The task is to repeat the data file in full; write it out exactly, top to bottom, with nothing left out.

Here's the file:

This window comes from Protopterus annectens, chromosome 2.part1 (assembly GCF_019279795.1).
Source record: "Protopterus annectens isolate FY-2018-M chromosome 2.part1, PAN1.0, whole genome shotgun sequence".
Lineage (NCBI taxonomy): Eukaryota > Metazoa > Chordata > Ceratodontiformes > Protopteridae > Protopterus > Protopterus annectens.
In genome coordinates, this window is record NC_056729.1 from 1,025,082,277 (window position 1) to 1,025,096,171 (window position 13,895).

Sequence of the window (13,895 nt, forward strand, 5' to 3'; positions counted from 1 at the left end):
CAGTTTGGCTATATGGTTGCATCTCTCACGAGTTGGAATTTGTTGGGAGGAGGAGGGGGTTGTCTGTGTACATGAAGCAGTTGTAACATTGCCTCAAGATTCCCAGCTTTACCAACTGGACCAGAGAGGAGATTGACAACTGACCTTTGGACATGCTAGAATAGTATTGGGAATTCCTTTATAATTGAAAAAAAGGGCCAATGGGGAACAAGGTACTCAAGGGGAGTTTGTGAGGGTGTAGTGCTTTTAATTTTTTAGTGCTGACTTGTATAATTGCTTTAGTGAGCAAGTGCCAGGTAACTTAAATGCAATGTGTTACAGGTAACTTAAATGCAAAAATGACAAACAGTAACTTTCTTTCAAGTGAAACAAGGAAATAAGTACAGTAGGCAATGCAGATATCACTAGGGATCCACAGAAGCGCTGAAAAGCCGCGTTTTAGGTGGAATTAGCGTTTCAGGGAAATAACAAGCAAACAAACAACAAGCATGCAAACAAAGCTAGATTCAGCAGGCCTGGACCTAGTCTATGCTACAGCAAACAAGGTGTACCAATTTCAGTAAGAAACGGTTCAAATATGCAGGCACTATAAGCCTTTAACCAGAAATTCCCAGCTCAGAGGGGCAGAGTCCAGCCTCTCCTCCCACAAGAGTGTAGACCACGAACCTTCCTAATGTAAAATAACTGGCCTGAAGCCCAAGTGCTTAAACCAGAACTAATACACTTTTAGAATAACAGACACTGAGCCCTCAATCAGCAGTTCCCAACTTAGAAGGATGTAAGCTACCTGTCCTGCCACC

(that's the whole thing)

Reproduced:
This window comes from Protopterus annectens, chromosome 2.part1 (assembly GCF_019279795.1).
Source record: "Protopterus annectens isolate FY-2018-M chromosome 2.part1, PAN1.0, whole genome shotgun sequence".
Lineage (NCBI taxonomy): Eukaryota > Metazoa > Chordata > Ceratodontiformes > Protopteridae > Protopterus > Protopterus annectens.
In genome coordinates, this window is record NC_056729.1 from 1,025,082,277 (window position 1) to 1,025,096,171 (window position 13,895).

Sequence of the window (13,895 nt, forward strand, 5' to 3'; positions counted from 1 at the left end):
CAGTTTGGCTATATGGTTGCATCTCTCACGAGTTGGAATTTGTTGGGAGGAGGAGGGGGTTGTCTGTGTACATGAAGCAGTTGTAACATTGCCTCAAGATTCCCAGCTTTACCAACTGGACCAGAGAGGAGATTGACAACTGACCTTTGGACATGCTAGAATAGTATTGGGAATTCCTTTATAATTGAAAAAAAGGGCCAATGGGGAACAAGGTACTCAAGGGGAGTTTGTGAGGGTGTAGTGCTTTTAATTTTTTAGTGCTGACTTGTATAATTGCTTTAGTGAGCAAGTGCCAGGTAACTTAAATGCAATGTGTTACAGGTAACTTAAATGCAAAAATGACAAACAGTAACTTTCTTTCAAGTGAAACAAGGAAATAAGTACAGTAGGCAATGCAGATATCACTAGGGATCCACAGAAGCGCTGAAAAGCCGCGTTTTAGGTGGAATTAGCGTTTCAGGGAAATAACAAGCAAACAAACAACAAGCATGCAAACAAAGCTAGATTCAGCAGGCCTGGACCTAGTCTATGCTACAGCAAACAAGGTGTACCAATTTCAGTAAGAAACGGTTCAAATATGCAGGCACTATAAGCCTTTAACCAGAAATTCCCAGCTCAGAGGGGCAGAGTCCAGCCTCTCCTCCCACAAGAGTGTAGACCACGAACCTTCCTAATGTAAAATAACTGGCCTGAAGCCCAAGTGCTTAAACCAGAACTAATACACTTTTAGAATAACAGACACTGAGCCCTCAATCAGCAGTTCCCAACTTAGAAGGATGTAAGCTACCTGTCCTGCCACC